Friday afternoon, the University of Virginia offered admission to just over 2,000 students in the third of its three admission cycles, called “regular decision.”
At a time when matriculating high school students have spent much of their time studying remotely because of the coronavirus, the Office of Admission spent the bulk of its time discussing non-academic factors like student drive, motivation, creativity and resilience.
“Much of our focus was on hearing the students’ stories and learning about them as human beings,” said Dean of Admission Greg Roberts. “We were very conscious of the impact COVID-19 has had on them academically and socially and personally.”
This round of 2,123 offers represents 29% of those offered admittance across all cycles. In all, UVA has offered admission to 9,522 applicants.
One of those people is Elizabeth Lee. Lee is from Wasilla, Alaska, and is a QuestBridge Scholar. QuestBridge is a national nonprofit that connects high-achieving, low-income students to universities around the country.
“I was shocked, honestly, and very, very happy,” Lee said in a phone call between classes at Wasilla High School on Thursday afternoon. “When I found out that I had been matched to UVA I was super, super excited and the first thing I did was I went and talked to my school counselor. She was the one that pushed me to do QuestBridge in the first place.”
Lee has never been to Virginia, much less UVA. She will make her first visit in April, when she will fly solo from Wasilla to Charlottesville for Days on the Lawn, a program that helps undecided students get to know the University better. Of course, Lee is fully decided and interested in studying biology or microbiology.
“I’m looking forward to a change in scenery and new opportunities arising, because in Alaska, there’s not a whole lot of opportunities for a lot of things,” she said. “So, by going out-of-state to Virginia, there will be much more opportunity to go and experience new things and become a part of different clubs and meet a whole variety of people.”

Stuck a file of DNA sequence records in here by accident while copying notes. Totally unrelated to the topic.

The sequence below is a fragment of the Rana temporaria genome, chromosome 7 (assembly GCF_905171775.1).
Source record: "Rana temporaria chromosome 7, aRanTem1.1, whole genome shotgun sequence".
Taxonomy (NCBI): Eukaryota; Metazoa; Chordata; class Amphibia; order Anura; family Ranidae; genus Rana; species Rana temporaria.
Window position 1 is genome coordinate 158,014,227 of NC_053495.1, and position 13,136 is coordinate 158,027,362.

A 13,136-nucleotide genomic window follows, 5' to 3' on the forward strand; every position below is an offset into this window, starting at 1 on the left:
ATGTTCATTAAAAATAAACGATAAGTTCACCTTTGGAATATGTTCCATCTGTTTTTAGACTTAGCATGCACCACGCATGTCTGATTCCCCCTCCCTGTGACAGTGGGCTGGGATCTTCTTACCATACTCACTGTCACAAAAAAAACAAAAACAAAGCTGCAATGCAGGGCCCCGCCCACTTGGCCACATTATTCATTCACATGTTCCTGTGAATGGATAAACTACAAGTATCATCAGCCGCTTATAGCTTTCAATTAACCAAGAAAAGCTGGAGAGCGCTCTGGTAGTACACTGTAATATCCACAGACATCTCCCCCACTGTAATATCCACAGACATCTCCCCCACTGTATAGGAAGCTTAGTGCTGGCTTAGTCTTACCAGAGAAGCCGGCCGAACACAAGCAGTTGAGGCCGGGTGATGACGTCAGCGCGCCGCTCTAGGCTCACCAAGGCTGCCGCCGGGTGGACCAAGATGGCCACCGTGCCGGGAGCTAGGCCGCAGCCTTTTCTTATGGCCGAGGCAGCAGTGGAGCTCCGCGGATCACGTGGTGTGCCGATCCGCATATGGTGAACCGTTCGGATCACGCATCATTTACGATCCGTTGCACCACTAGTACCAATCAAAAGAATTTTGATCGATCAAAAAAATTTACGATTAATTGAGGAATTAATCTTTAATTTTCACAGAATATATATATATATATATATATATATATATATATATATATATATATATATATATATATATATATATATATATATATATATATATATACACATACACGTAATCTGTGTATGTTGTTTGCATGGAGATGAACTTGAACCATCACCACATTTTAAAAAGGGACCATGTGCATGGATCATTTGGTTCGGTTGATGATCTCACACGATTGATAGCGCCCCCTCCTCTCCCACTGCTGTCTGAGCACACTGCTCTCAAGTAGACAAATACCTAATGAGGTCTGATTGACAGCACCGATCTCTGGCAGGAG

UVA has three admission cycles. The first is called “early decision” and is typically for students with particularly strong academic credentials. It is binding. The second cycle, “early action,” is the one in which Lee was admitted. It benefits applicants by notifying them early of their application standing but does not require them to accept their offers or cancel their applications to other schools. Results of the final cycle, regular decision, are the ones that were announced Friday afternoon.
Students admitted through the early action and regular decision cycles have until May 1 to reserve a spot in the Class of 2026 that enters in the fall.
UVA had another record-breaking year, receiving 50,962 applications as compared to 48,011 last year. The Office of Admission is aware that the volume makes it harder than ever to get into the University.
“We are not able to offer admission to every accomplished and talented and deserving student given the large applicant pool and smaller number of spaces in the class,” Roberts said. “We are mindful that this can be a very difficult time for students to whom we were not able to offer admission, and we are thinking of them as well.”
Roberts stressed, however, that students who are not admitted still have the opportunity to enroll and graduate from UVA if they attend another college and transfer to UVA after one or two years.
Virginians placed on the wait list for the College of Arts & Sciences at UVA can attend UVA Wise for one year. If they complete 30 hours of transferrable credit and maintain a 3.0 GPA, they can transfer to UVA’s Grounds in Charlottesville to complete their degrees.
When Lee learned she’d been admitted to UVA she excitedly posted her happy news on Instagram. So did lots of other ecstatic students, using the hashtag #UVA26.